Fibromyalgia information and self-care tips for living a better life despite chronic illness.

Fight or Flight Response Overactive In Fibromyalgia

Fight or Flight Response Overactive in Fibromyalgia

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An overactive sympathetic nervous system, also known as the body’s fight or flight response is closely linked to fibromyalgia. Any perceived threat or stressful situation can trigger the fight of flight response. The fight or flight response is designed to help us function in emergency situations. It is meant to be a response that only lasts a short time and then turns itself off. With fibromyalgia, the fight or flight response gets stuck in the “on” position playing havoc with our body, our emotions and our ability to think clearly.

Increased activation of the fight or flight response is associated with poor sleep, fatigue, poor cognitive function (brain fog), anxiety and depression. Recently researchers have also found a direct correlation between our fight or flight response and fibromyalgia pain.

The overactive fight or flight response in fibromyalgia is linked to a dysfunctional autonomic nervous system.

Autonomic Nervous System

The autonomic nervous system (ANS) is the part of the nervous system which controls involuntary functions. These functions include breathing, blood pressure, digestion, heart beat, bladder function and narrowing or widening of the blood vessels.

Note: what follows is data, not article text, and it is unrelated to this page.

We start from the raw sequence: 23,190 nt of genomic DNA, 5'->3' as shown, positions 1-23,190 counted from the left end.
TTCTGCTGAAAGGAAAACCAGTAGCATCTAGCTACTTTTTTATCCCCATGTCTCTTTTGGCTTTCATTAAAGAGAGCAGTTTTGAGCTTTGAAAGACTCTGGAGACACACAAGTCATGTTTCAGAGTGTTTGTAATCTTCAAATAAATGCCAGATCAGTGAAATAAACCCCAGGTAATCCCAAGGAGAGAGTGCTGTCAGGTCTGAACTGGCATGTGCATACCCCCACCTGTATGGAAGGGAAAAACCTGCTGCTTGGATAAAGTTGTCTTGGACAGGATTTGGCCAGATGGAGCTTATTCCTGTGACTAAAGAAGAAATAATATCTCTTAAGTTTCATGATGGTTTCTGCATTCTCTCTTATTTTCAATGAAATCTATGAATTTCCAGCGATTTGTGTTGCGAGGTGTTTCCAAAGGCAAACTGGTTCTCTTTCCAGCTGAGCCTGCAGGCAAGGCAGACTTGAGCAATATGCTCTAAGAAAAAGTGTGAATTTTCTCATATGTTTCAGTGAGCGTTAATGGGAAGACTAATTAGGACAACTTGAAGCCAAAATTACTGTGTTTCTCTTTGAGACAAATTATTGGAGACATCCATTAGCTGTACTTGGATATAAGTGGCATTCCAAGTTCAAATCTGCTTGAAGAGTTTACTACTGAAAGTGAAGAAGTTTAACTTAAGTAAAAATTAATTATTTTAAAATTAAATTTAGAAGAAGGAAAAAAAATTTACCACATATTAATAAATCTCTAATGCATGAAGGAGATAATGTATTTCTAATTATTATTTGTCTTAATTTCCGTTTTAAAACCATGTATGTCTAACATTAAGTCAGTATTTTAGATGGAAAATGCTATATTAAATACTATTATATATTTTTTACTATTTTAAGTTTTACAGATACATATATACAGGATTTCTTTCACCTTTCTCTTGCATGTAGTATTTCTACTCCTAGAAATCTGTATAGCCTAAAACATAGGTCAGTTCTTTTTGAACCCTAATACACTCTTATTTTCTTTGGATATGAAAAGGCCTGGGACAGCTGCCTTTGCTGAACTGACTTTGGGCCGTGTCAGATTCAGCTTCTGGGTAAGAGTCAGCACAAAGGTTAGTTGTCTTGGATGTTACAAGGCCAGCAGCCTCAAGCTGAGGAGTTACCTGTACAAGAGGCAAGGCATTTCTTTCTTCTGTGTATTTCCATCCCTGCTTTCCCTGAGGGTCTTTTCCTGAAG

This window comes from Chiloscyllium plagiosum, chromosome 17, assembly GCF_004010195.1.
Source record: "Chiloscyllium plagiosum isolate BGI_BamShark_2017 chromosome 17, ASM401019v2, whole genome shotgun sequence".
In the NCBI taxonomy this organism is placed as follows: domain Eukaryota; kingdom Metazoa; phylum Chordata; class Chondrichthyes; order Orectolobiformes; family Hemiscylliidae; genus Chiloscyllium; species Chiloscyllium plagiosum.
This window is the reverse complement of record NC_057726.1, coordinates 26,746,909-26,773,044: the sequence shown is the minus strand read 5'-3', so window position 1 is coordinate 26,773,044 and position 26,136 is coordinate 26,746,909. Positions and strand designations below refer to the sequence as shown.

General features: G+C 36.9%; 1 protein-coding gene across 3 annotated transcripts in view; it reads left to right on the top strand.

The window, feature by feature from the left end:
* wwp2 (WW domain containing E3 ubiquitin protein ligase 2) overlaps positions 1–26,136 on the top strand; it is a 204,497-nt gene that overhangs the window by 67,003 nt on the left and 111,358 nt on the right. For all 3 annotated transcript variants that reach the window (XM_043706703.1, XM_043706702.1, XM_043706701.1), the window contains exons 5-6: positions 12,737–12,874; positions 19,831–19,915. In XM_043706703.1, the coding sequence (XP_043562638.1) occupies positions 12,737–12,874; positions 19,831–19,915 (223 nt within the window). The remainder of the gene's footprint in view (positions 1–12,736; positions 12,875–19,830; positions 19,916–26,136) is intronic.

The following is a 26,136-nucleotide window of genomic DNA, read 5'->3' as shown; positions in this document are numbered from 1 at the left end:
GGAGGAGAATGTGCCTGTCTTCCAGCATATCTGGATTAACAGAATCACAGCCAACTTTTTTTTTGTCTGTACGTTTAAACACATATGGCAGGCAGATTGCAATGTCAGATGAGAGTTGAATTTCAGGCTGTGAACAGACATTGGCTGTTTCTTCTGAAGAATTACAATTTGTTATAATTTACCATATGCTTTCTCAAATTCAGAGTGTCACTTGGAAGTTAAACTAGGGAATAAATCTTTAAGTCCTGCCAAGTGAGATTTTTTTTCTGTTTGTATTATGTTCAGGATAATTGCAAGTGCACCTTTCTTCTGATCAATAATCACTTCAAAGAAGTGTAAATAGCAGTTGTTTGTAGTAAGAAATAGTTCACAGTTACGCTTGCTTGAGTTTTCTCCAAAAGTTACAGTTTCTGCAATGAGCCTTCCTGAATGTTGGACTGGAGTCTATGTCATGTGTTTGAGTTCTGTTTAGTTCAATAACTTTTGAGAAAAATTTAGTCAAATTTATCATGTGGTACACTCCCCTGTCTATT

The ANS contains two branches, the parasympathetic nervous system (PNS) and the sympathetic nervous system (SNS). Both of these systems control the same group of body functions, but they have opposite effects on the functions that they regulate.

Understanding Fibromyalgia

Sympathetic Nervous System

The sympathetic nervous system is the one that controls the “fight or flight” response, also known as the acute stress response. It is our body’s automatic response that prepares the body to “fight” or “flee” from perceived harm or threat to our survival.

When activated, the fight or flight response causes a surge of adrenaline and other stress hormones to pump through our body. It increases our heart rate and blood pressure, dilates pupils, restricts circulation, slows down digestion, relaxes the bladder, and makes us more alert. It also provides a boost in energy so that we are capable of dealing with the stressful situation effectively.

While the stress response can be lifesaving in emergency situations where you need to act quickly, it wears your body down when constantly activated by the stresses of everyday life.

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Parasympathetic Nervous System

The parasympathetic nervous system has almost the exact opposite effect. It counteracts the stress response. The PNS brings the heart rate and blood pressure back to normal, constricts pupils, improves circulation, enhances digestion, calms us down, contracts the bladder and puts us into a state of rest and relaxation. It conserves energy and can be summarized by the phrase “rest and digest”.